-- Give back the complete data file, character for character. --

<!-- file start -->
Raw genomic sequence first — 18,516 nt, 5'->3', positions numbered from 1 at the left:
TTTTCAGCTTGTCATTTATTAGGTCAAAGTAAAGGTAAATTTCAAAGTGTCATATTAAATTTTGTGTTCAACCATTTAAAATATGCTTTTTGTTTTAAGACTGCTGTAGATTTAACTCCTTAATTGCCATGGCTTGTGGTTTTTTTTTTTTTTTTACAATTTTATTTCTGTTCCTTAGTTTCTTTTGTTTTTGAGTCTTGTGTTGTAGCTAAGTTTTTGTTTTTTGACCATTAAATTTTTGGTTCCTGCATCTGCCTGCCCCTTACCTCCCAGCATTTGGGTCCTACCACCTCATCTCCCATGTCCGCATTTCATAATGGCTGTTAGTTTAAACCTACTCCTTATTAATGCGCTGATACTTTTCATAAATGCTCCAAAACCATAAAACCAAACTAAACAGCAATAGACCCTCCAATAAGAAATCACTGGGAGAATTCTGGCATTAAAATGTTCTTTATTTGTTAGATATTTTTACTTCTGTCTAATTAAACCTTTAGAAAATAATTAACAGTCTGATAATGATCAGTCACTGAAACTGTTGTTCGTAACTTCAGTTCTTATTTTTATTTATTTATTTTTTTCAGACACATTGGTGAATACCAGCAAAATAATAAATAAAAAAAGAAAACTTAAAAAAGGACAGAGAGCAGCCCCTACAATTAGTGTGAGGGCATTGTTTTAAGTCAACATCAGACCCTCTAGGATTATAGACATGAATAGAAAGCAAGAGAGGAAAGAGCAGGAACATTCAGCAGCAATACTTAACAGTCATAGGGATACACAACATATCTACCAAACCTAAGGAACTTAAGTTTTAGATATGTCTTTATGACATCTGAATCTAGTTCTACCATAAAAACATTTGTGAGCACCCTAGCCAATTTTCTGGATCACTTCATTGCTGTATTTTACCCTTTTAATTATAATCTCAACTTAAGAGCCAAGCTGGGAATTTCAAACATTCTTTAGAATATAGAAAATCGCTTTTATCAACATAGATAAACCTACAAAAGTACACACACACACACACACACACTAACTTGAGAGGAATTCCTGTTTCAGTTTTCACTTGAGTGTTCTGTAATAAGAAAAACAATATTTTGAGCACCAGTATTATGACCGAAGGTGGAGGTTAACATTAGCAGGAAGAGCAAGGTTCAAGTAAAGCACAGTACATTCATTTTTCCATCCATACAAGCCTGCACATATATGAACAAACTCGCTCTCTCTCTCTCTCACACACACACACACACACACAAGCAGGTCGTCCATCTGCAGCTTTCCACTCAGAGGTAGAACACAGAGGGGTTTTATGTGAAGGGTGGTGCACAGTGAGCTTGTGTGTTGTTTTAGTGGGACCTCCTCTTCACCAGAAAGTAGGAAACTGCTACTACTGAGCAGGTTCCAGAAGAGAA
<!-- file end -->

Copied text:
Raw genomic sequence first — 18,516 nt, 5'->3', positions numbered from 1 at the left:
TTTTCAGCTTGTCATTTATTAGGTCAAAGTAAAGGTAAATTTCAAAGTGTCATATTAAATTTTGTGTTCAACCATTTAAAATATGCTTTTTGTTTTAAGACTGCTGTAGATTTAACTCCTTAATTGCCATGGCTTGTGGTTTTTTTTTTTTTTTTACAATTTTATTTCTGTTCCTTAGTTTCTTTTGTTTTTGAGTCTTGTGTTGTAGCTAAGTTTTTGTTTTTTGACCATTAAATTTTTGGTTCCTGCATCTGCCTGCCCCTTACCTCCCAGCATTTGGGTCCTACCACCTCATCTCCCATGTCCGCATTTCATAATGGCTGTTAGTTTAAACCTACTCCTTATTAATGCGCTGATACTTTTCATAAATGCTCCAAAACCATAAAACCAAACTAAACAGCAATAGACCCTCCAATAAGAAATCACTGGGAGAATTCTGGCATTAAAATGTTCTTTATTTGTTAGATATTTTTACTTCTGTCTAATTAAACCTTTAGAAAATAATTAACAGTCTGATAATGATCAGTCACTGAAACTGTTGTTCGTAACTTCAGTTCTTATTTTTATTTATTTATTTTTTTCAGACACATTGGTGAATACCAGCAAAATAATAAATAAAAAAAGAAAACTTAAAAAAGGACAGAGAGCAGCCCCTACAATTAGTGTGAGGGCATTGTTTTAAGTCAACATCAGACCCTCTAGGATTATAGACATGAATAGAAAGCAAGAGAGGAAAGAGCAGGAACATTCAGCAGCAATACTTAACAGTCATAGGGATACACAACATATCTACCAAACCTAAGGAACTTAAGTTTTAGATATGTCTTTATGACATCTGAATCTAGTTCTACCATAAAAACATTTGTGAGCACCCTAGCCAATTTTCTGGATCACTTCATTGCTGTATTTTACCCTTTTAATTATAATCTCAACTTAAGAGCCAAGCTGGGAATTTCAAACATTCTTTAGAATATAGAAAATCGCTTTTATCAACATAGATAAACCTACAAAAGTACACACACACACACACACACACTAACTTGAGAGGAATTCCTGTTTCAGTTTTCACTTGAGTGTTCTGTAATAAGAAAAACAATATTTTGAGCACCAGTATTATGACCGAAGGTGGAGGTTAACATTAGCAGGAAGAGCAAGGTTCAAGTAAAGCACAGTACATTCATTTTTCCATCCATACAAGCCTGCACATATATGAACAAACTCGCTCTCTCTCTCTCTCACACACACACACACACACACAAGCAGGTCGTCCATCTGCAGCTTTCCACTCAGAGGTAGAACACAGAGGGGTTTTATGTGAAGGGTGGTGCACAGTGAGCTTGTGTGTTGTTTTAGTGGGACCTCCTCTTCACCAGAAAGTAGGAAACTGCTACTACTGAGCAGGTTCCAGAAGAGAA